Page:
Very Well Then

Contradicting myself, always contradicting myself

Twins Offseason Underwhelms, Therefore I Am

Posted by verywellthen on March 28, 2011

Courtesy xkcd

There’s a story I once heard, surely apocryphal, about a college philosophy final exam with one question:

“Prove that you exist.”

According to the story, some daring student stapled to the exam a parking ticket that she had received that morning.   Adding nothing else she handed it in.  She got an ‘A’.

As an engineering graduate I was annoyed by this story — philosophy majors can get full credit for the correct answer without showing their work?   But to the extent this student exists (she didn’t prove it to me), I have to hand it to her.  I think she got it just about right.

It’s not the big things in life that really define our existence.   Love and Death and Tragedies and Winning Lotteries – we call these things “dreams” or “nightmares”, because there is something surreal about them.  These are our memories hallucinogens – or the places we can’t bear to look.

But a sure way to knock yourself out of any solipsistic mindset is all those frustrating little things or even the tepid pleasantries that there’s just no way you think up if the world is just a figment of your imagination.

So, to the management of the Minnesota Twins this past offseason – thank you for proving that I exist.

I’d have to ask if I was dreaming if the Twins had landed Cliff Lee or Zack Greinke.   But Alexi Casilla, starting shortstop – a dream for no one other than Alexi.  Dusty Hughes (a reliever not even wanted by Kansas City) claimed off waivers– there’s no way that I’m fantasizing about that.  In fact, let me staple the entire bullpen card to a philosophy exam.*

*At this point I’m considering the loss of Billy Bullock only to be a parking ticket type of life-confirming annoyance.  If he shall someday blossom as the next Mariano Rivera, then perhaps this offseason has been merely a bad dream.

It was an offseason of Cuddyer’s wart, Mauer’s Head and Shoulders commercial, Morneau’s persisting unease.    It was a winter to prepare oneself for 200 plate appearances by Drew Butera and a future without Nick Punto.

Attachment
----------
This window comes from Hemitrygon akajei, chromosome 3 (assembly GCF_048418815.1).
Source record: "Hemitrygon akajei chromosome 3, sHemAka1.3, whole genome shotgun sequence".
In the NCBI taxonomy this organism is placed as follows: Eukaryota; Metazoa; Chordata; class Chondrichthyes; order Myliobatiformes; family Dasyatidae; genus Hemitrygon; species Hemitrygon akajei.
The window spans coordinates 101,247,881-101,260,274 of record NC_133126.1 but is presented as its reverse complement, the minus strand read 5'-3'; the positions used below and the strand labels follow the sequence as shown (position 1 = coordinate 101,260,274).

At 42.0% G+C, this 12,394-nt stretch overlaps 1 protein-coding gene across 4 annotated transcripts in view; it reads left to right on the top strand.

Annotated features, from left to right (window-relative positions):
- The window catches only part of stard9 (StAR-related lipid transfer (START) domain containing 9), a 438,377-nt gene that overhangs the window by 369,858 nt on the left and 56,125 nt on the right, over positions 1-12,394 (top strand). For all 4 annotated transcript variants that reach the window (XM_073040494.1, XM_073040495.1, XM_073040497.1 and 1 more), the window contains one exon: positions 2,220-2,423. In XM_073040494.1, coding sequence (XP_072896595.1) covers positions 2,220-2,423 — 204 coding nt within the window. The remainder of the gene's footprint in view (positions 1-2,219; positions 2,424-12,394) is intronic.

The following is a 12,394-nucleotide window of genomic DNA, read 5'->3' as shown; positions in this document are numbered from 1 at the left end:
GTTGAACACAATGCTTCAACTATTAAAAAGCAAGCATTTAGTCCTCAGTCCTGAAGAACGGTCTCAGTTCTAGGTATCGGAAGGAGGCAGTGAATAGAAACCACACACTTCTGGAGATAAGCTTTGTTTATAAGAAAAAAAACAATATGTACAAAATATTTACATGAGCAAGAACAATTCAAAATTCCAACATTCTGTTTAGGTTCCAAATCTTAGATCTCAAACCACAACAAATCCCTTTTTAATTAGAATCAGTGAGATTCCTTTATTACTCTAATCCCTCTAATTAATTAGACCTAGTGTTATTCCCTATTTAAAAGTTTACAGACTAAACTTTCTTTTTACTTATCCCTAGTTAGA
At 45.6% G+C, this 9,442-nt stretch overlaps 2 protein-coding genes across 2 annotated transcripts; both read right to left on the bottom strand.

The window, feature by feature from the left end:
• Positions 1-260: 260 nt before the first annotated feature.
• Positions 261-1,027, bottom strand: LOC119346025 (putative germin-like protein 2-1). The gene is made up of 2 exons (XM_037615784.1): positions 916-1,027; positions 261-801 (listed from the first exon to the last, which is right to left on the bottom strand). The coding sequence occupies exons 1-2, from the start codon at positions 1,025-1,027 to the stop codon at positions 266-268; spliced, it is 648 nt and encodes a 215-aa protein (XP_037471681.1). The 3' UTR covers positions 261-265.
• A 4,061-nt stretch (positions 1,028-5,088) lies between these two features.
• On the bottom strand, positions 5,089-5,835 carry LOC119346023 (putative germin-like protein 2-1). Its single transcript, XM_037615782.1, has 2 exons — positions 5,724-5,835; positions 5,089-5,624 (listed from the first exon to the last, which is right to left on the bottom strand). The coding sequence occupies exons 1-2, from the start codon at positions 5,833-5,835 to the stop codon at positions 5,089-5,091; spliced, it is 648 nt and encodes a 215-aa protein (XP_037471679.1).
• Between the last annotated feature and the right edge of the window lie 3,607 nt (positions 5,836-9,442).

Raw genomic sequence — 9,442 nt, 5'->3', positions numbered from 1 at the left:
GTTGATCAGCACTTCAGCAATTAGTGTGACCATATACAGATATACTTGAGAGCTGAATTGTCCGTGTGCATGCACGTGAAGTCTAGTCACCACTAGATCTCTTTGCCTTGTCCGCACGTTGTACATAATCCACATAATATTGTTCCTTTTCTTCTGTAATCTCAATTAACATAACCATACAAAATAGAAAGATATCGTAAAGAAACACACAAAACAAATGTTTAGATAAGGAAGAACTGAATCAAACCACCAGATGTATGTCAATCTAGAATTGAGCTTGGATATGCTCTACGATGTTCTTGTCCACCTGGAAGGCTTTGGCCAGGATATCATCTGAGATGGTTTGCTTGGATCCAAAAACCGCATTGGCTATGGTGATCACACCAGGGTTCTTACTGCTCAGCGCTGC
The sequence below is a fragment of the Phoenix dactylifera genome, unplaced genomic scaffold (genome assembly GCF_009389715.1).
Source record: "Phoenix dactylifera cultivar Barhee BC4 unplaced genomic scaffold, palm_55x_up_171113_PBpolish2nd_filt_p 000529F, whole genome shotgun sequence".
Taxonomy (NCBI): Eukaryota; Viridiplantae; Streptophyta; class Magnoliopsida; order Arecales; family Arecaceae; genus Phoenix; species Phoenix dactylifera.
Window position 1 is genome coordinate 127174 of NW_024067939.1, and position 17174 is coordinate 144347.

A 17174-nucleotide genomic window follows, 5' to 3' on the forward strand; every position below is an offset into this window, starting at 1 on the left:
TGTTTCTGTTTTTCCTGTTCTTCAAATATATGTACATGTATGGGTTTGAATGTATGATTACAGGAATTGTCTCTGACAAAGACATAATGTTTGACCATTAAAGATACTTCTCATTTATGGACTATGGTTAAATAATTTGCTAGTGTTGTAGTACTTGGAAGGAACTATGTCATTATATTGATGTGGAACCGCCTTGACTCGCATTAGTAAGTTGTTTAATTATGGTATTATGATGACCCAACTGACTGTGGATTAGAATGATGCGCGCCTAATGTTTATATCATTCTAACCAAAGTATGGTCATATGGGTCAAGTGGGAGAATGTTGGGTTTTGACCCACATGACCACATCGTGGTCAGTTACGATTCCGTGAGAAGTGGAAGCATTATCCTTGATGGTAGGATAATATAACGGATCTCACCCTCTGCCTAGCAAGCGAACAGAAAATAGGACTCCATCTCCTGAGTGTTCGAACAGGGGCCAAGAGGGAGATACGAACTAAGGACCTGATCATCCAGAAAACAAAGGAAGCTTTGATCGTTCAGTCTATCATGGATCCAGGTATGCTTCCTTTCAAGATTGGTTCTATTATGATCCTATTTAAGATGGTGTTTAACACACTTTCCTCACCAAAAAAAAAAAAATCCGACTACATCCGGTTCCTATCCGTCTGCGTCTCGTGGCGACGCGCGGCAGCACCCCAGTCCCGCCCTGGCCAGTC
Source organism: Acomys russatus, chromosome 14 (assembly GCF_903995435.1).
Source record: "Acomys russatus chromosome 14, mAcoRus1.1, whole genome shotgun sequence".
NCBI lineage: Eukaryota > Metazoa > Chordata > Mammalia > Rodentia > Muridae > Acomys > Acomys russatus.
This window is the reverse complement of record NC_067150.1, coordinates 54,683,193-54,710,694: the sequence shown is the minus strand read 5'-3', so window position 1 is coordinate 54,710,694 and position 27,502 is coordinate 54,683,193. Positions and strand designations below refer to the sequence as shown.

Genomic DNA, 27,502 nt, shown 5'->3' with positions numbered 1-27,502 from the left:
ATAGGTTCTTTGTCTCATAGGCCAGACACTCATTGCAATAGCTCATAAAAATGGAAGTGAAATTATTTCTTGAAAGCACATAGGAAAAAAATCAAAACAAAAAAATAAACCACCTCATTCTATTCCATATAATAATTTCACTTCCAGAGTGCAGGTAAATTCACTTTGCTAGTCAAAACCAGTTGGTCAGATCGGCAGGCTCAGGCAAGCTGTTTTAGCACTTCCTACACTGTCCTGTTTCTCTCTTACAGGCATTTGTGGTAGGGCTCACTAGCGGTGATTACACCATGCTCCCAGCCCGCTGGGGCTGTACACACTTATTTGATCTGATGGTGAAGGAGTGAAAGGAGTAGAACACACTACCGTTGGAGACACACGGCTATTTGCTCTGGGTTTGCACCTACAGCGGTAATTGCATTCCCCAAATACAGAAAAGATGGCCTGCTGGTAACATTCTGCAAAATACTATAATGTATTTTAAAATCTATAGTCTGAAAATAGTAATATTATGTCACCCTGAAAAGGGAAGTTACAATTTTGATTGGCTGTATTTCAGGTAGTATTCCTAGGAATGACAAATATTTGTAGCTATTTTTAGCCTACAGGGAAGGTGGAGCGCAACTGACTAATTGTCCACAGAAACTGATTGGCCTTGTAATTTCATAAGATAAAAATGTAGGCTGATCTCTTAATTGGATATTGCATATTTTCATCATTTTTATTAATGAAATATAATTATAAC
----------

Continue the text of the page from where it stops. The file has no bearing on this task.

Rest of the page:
The only really intriguing move all winter was the acquisition of Tsuyoshi Nishioka from Japan.    He is one of only two projected 2011 Twins starters that hasn’t seen action as a Twin (Dusty Hughes being the other).    But Nishioka’s addition led to musical bases, with J.J. Hardy being the odd middle-infielder out,* and I don’t think that’s an overall plus.

*After J.J. got traded, I was really hoping that Nishioka would win the shortstop position.   Not based on any optimal defensive arrangement, but because I wanted to hear John Gordan make a double-play call as ““Roku-Cuatro-Three”.  I might have to settle for a call of “Seis-Shi-Three,” which is kinda okay, but not as cool.

It was just that sort of off-season.  Nothing gawd-awful, nothing special.   A few paper-cuts.  A move here or there that, as my uncle might say, is “better than a sharp stick  in the eye.”  Things that I can turn to if I ever feel life is just too vivid to be real.

But I have to keep in mind: paper-cuts and improvements-over-eye-poking-sticks aside,  this is a team that won 94 games last year.      If the moves seem pedestrian, I do get to root for a realistically-contending team again in 2011, for the eleventh year in a row.     Try convincing the childhood me – the one whose baseball memories  began with the Not So Good Twins Years, Version I (1971-1986)  — that I’m not living a dream.

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